BMC’s Taylor Phinney probably started Stage Four of the Tour de Pologne planning on repeating his Stage Three performance—leading out team mate Thor Hushovd in the final sprint so Hushovd could get a second win.
Sometime during the long (232 km) hilly stage, Phinney’s plan changed. After the last of the eight breakaway riders was caught, as the peloton prepared for the bunch sprint, the 23-year-old American took a flyer. He attacked with eight km to go, hoping to hold off the combined pedaling power of the all those teams which desperately wanted a sprint finish. And he succeeded.
Phinney is an accomplished time trialer and he showed it clearly in the closing kilometers of Stage Four; he only opened a gap of 16 seconds over the peloton, but he maintained a gap all the way to the line, finishing ten meters ahead of his pursuers.
“I just put my head down and decided I wasn’t going to look back and slowly commit to it and give it everything I had,” he said on the BMC website.
“It was twisty and turning enough that I could maintain a lot of speed. I had a lot of power, but the last couple of kilometers were excruciatingly painful. I crossed my fingers that it wouldn’t be one of those finishes where the guy gets passed 20 meters before the line.”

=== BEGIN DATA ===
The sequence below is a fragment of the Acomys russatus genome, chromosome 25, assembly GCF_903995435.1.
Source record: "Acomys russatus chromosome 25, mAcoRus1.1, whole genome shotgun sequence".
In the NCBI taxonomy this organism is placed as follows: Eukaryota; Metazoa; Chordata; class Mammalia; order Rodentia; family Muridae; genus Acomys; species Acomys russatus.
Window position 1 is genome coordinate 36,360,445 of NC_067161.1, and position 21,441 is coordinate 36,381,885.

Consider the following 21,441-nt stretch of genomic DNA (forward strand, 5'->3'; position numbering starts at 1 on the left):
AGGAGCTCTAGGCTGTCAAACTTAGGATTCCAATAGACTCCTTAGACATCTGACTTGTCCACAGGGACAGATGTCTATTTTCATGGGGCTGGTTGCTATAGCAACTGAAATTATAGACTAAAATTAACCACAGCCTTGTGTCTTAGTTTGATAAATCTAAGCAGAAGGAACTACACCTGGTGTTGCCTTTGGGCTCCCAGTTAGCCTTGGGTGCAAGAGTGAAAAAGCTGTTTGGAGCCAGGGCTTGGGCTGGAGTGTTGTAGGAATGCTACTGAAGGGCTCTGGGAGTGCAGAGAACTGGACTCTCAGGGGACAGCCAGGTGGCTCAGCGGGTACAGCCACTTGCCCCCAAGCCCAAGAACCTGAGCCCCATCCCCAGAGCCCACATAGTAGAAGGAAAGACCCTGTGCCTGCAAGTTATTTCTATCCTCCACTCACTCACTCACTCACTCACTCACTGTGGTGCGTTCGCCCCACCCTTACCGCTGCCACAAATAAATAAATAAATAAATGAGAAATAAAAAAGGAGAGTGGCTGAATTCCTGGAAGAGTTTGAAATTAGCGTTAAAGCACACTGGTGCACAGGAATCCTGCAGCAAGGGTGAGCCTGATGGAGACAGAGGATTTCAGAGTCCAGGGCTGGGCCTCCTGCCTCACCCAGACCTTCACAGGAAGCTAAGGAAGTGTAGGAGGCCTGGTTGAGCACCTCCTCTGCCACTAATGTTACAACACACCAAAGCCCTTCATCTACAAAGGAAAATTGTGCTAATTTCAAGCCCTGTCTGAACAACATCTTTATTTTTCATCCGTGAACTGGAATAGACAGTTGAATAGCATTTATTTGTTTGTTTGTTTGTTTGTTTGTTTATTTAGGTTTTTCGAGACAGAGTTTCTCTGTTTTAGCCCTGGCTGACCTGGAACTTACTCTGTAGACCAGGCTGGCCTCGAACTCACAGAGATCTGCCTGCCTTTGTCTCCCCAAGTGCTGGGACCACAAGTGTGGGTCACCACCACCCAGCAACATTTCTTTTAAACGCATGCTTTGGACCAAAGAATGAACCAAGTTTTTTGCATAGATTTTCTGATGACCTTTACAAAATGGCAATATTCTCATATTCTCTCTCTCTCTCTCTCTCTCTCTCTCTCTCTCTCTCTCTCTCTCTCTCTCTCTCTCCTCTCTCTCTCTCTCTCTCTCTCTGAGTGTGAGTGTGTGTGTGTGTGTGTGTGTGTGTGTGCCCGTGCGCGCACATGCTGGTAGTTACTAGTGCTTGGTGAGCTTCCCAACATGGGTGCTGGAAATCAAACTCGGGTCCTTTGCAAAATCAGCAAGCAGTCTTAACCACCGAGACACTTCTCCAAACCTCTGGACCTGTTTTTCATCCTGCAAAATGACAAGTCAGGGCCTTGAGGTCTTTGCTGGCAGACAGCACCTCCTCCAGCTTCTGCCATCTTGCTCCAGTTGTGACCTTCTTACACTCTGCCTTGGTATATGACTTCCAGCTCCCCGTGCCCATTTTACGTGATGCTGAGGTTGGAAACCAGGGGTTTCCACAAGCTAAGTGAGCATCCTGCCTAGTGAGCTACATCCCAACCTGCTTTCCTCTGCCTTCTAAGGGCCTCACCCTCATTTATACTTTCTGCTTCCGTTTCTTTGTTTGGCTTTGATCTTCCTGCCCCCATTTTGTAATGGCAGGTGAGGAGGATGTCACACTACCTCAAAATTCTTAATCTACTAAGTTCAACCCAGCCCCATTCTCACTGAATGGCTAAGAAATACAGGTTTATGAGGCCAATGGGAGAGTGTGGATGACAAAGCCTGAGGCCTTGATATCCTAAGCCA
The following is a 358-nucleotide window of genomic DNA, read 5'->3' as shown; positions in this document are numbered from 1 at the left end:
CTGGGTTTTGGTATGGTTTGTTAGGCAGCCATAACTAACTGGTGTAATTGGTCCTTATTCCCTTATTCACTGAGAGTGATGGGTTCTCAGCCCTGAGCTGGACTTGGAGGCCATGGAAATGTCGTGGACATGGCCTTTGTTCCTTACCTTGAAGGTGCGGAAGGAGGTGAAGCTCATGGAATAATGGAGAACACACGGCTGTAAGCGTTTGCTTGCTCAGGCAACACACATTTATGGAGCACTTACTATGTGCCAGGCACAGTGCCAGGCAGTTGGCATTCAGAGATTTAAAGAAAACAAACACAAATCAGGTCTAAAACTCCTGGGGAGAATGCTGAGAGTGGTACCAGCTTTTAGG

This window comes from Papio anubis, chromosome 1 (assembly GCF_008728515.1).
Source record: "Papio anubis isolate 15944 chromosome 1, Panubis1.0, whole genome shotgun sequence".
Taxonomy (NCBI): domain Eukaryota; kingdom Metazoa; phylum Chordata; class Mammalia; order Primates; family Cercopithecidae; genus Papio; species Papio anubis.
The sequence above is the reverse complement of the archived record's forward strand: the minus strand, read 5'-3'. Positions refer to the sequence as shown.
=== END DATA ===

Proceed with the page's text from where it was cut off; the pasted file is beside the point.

Phinney hadn’t won a stage all season; his last victory came in the time trial of the USA Pro Cycling Challenge in August 2012. When he finally got that next win, it came just the way he wanted it.
“This is how I always dreamed of winning—foiling the sprinter’s plans at the end of the race,” he said. “It was sort of a Fabian Cancellara-style, Milan-San Remo victory scenario. It’s really amazing to have it happen and it was a great feeling to finally put my hands up.”
And his team mate Thor Hushovd? He still managed to finish sixth, and sixth in the points. Phinney took the point lead from Hushovd with the stage win. Hushovd is still one spot ahead in General Classification at 115th—whatever consolation that might be.
Despite the back-to-back wins, BMC is only seventh in the team classification.
GC remained unchanged, with Saxo-Tinkoff’s Rafal Majka leading Sky’s Sergio Henao by four seconds, and the next nine riders within twenty seconds.
All that will change on Thursday, when Stage Five offers the riders three Cat One and three Cat Two climbs.